In the latest earth-quaking, IT-led disruption to business as usual for movie lovers and the marketers who influence them, the biggest movie streaming website, Netflix, scored big at the Academy Awards with 10 nominations, and picked up big wins for best director and best foreign language film best for its made-for-laptops film “Roma”.
While the black-and-white, Spanish-language film could also be seen in theatres, the fact it was made by Netflix has industry professionals paying attention. The campaign supporting “Roma” was backed by a US$25-million PR blitz. Although panned by one big theatre chain as a “made-for-TV” movie after winning four Bafta awards, including film of the year, the move is just one more sign of how more people love staying at home to watch films.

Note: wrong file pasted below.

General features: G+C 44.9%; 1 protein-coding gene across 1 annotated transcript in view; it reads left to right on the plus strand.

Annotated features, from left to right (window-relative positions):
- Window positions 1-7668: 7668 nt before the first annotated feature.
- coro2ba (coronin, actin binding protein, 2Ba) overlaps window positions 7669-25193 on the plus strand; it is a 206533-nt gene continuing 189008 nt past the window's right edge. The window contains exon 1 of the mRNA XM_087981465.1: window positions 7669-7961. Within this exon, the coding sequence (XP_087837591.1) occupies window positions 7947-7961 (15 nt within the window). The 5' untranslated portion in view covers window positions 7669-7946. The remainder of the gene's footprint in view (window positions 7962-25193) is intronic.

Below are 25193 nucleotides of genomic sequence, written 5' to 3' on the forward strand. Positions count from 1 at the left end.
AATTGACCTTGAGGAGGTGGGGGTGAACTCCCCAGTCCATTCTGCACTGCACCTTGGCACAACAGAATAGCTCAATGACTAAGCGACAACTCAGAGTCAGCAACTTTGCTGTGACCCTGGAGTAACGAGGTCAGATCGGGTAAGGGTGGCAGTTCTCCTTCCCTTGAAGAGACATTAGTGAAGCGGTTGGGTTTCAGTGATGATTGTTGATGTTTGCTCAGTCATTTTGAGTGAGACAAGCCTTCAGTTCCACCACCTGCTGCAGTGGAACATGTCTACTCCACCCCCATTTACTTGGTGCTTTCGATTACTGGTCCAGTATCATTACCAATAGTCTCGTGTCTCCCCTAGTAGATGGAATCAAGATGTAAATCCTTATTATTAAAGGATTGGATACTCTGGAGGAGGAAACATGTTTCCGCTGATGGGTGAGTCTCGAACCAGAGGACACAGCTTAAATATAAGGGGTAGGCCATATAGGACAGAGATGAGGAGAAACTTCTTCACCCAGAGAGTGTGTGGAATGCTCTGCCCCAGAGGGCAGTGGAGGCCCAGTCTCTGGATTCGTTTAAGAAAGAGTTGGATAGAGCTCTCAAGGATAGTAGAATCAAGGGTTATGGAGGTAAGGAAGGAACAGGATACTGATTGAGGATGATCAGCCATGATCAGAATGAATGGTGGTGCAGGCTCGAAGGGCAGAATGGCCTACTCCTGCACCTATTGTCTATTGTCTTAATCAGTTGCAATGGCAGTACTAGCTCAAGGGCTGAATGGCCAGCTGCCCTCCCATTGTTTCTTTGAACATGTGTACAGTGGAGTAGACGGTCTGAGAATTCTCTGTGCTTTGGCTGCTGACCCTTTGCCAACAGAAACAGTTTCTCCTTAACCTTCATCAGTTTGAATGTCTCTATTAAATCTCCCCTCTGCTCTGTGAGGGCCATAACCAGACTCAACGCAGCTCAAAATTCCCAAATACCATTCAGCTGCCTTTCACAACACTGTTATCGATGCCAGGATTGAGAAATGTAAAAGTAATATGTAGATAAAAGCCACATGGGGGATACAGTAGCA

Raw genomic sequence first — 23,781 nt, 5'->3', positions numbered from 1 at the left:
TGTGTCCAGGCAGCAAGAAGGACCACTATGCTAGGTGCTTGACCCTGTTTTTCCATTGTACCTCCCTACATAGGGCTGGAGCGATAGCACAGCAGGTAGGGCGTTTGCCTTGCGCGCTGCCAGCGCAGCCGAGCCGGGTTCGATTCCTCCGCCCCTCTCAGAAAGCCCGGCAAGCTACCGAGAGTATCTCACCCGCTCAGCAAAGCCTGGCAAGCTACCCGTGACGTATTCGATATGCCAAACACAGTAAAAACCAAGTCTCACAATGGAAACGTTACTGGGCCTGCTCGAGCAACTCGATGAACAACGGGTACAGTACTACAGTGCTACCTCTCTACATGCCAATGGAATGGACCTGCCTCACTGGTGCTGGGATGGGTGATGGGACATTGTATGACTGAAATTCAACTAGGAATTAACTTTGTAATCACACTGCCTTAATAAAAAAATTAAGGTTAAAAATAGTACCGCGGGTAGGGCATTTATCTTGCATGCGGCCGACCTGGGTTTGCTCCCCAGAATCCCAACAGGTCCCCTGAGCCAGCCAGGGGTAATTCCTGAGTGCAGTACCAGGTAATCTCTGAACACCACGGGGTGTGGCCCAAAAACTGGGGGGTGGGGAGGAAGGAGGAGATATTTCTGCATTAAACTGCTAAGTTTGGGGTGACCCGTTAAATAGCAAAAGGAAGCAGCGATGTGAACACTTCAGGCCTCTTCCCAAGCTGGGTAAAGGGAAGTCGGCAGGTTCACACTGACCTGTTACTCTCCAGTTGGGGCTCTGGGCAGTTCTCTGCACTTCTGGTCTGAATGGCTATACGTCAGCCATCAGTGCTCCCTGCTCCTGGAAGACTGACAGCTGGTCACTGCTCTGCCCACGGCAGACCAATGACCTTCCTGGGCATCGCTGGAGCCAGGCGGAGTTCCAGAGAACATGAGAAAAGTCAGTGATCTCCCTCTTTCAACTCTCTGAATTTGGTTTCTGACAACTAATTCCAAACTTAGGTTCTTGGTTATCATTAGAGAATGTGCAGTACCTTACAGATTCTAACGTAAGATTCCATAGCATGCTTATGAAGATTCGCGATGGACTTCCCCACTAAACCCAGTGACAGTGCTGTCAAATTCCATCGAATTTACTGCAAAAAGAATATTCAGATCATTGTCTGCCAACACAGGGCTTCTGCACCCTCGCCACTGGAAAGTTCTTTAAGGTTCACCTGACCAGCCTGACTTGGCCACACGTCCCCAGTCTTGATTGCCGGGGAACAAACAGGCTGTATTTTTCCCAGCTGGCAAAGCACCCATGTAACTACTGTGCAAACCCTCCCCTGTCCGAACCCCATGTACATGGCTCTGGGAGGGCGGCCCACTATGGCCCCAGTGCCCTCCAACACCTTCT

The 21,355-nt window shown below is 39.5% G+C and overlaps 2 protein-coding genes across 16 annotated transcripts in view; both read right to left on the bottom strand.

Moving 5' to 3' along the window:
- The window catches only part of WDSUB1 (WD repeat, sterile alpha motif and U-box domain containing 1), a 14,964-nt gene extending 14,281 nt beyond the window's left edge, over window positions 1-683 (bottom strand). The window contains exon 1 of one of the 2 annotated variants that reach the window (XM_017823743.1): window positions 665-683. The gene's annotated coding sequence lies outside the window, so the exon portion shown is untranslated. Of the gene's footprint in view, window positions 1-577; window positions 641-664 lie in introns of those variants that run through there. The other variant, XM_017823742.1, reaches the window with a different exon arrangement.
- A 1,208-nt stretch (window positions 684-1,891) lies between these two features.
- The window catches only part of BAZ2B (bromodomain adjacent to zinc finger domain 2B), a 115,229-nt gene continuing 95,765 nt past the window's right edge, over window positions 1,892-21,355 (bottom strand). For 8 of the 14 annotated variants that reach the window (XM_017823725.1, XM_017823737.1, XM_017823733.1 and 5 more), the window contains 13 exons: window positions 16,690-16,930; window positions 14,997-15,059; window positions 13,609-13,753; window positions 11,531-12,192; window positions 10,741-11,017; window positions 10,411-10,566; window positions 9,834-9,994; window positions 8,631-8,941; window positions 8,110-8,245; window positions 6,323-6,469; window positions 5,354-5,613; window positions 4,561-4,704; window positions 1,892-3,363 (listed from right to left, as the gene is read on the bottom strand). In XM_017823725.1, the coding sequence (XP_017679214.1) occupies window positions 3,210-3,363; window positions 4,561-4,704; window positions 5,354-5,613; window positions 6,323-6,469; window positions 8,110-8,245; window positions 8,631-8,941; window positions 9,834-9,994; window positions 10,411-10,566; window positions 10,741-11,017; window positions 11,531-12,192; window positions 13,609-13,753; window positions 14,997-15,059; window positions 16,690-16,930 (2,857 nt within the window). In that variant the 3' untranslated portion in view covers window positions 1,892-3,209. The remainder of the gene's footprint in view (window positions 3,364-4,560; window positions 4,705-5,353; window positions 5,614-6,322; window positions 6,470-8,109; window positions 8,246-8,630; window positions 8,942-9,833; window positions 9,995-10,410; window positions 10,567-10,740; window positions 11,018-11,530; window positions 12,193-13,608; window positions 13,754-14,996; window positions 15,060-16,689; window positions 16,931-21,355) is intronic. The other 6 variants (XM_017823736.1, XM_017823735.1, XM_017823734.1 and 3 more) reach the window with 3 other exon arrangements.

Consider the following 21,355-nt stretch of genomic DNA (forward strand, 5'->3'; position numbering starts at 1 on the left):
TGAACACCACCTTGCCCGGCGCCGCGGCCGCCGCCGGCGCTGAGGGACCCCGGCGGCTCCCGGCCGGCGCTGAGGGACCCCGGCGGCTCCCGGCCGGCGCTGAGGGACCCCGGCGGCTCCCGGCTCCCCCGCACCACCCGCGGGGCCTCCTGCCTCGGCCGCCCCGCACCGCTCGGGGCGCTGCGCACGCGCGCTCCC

Competition is fierce for the future of Hollywood. Netflix’s “‘Roma’ Experience Day” multi-channel public relations campaign amplified the novelty factor for the film with a sophisticated strategy featuring choice details such as chocolates stamped with the name of the film and augmented-reality entertainment in which attendees at a gala were superimposed into a scene from “Roma” that they could share later. While some say that the Netflix is ruining the film-going experience, the company’s recent PR coup shows that viewers are in charge, and they don’t have to go to the cinema to get premium entertainment, and don’t even have to wait a few months anymore for the official debut on small screens.
The Human & Digital Communications Agency
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